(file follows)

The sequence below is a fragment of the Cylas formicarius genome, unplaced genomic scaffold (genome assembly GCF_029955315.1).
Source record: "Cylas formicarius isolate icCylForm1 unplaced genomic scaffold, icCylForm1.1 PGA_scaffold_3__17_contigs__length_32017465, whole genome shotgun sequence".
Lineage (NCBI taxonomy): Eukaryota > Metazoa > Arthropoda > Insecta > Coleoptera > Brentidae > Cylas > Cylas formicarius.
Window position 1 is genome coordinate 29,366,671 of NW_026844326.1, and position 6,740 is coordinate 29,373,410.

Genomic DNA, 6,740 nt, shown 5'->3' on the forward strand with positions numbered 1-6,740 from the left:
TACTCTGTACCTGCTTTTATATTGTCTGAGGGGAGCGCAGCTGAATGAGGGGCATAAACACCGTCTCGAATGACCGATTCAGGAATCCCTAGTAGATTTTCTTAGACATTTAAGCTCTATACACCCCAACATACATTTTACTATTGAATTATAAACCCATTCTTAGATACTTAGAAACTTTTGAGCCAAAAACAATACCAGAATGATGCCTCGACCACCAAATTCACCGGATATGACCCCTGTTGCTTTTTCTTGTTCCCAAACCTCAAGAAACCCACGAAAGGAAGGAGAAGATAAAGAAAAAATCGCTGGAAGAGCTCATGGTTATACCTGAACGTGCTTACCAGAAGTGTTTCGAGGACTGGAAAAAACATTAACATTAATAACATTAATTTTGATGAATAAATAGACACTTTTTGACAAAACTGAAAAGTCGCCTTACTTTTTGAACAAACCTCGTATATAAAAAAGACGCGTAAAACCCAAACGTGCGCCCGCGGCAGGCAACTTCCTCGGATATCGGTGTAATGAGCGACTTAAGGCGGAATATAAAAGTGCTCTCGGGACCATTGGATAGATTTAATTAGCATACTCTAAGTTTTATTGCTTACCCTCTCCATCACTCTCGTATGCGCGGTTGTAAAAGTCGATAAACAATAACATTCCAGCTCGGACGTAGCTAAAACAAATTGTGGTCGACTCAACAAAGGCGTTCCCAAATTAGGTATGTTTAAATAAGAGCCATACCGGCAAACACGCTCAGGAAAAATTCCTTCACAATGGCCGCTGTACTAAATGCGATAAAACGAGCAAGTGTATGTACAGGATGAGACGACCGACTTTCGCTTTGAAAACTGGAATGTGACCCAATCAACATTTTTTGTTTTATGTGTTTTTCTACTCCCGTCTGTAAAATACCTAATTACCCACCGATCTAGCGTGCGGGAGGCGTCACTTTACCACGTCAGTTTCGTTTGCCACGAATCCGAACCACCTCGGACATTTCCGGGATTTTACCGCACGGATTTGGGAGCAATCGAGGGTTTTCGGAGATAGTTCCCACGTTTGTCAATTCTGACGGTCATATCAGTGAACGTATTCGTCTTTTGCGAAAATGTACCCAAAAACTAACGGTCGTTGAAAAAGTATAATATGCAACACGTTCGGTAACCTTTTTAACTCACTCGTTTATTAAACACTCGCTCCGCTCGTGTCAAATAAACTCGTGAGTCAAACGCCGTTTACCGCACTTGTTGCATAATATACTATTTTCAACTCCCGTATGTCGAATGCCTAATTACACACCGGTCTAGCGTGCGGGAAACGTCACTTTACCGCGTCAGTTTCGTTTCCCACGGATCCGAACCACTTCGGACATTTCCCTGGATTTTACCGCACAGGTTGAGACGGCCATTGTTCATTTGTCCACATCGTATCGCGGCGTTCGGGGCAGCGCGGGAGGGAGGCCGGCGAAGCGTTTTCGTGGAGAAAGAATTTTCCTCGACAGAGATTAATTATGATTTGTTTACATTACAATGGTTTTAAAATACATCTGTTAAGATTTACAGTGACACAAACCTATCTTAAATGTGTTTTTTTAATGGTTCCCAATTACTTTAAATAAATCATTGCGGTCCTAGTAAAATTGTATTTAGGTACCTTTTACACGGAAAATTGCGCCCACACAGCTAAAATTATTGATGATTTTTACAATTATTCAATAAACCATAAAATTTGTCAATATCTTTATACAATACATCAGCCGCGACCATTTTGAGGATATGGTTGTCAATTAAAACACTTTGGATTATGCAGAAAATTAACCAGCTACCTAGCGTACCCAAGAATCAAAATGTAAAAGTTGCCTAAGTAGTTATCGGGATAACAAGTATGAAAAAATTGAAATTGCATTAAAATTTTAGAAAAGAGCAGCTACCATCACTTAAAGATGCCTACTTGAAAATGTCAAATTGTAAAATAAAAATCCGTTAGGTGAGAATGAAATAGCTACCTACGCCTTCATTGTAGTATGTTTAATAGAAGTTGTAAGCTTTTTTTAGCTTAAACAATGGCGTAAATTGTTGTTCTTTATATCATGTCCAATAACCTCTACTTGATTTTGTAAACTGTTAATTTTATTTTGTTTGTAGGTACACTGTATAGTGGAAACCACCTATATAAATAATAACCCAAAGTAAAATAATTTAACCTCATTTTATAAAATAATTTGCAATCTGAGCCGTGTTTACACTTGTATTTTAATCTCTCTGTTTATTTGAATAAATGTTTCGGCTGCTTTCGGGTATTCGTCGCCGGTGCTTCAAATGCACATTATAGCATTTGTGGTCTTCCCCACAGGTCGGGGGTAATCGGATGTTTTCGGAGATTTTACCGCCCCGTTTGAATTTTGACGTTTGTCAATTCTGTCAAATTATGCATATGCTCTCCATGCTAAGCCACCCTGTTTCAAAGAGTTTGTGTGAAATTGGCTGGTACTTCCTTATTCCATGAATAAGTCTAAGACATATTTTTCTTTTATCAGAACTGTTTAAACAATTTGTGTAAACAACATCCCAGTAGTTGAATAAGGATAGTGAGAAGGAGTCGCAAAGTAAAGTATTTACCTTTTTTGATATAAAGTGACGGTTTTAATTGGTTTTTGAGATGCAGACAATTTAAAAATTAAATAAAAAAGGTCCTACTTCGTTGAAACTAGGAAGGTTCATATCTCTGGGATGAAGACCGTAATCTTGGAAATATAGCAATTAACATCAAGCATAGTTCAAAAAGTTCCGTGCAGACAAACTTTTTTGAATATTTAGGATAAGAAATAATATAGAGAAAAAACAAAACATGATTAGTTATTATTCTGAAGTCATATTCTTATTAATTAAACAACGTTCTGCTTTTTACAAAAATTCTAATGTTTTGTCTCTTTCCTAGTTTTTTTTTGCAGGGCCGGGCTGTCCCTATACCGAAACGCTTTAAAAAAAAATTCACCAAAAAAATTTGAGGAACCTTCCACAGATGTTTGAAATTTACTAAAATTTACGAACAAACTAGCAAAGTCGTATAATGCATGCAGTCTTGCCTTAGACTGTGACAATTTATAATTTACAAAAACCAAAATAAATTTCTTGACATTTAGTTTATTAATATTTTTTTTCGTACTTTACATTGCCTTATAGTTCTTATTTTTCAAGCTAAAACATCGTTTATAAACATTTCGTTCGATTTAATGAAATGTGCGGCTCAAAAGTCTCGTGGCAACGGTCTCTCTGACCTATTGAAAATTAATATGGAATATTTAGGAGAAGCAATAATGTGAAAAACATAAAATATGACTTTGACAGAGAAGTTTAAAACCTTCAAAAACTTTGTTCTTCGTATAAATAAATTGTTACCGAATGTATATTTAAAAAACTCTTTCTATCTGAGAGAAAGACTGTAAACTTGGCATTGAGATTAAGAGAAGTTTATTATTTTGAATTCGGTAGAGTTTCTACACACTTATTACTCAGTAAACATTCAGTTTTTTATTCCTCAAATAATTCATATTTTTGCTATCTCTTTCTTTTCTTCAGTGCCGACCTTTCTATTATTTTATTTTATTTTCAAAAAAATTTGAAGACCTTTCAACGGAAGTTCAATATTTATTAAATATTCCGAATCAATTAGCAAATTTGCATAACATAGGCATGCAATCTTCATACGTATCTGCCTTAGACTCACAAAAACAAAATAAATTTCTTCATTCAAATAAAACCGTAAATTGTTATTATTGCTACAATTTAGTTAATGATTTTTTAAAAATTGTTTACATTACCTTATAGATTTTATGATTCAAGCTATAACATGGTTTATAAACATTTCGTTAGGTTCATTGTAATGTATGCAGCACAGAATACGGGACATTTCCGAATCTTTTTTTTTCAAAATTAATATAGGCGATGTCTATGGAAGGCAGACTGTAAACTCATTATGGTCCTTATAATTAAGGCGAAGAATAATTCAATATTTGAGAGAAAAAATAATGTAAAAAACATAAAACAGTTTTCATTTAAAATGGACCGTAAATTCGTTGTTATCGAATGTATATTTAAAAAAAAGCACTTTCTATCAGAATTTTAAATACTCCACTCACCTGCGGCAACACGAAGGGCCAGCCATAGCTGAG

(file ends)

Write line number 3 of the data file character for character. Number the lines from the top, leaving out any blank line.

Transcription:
Lineage (NCBI taxonomy): Eukaryota > Metazoa > Arthropoda > Insecta > Coleoptera > Brentidae > Cylas > Cylas formicarius.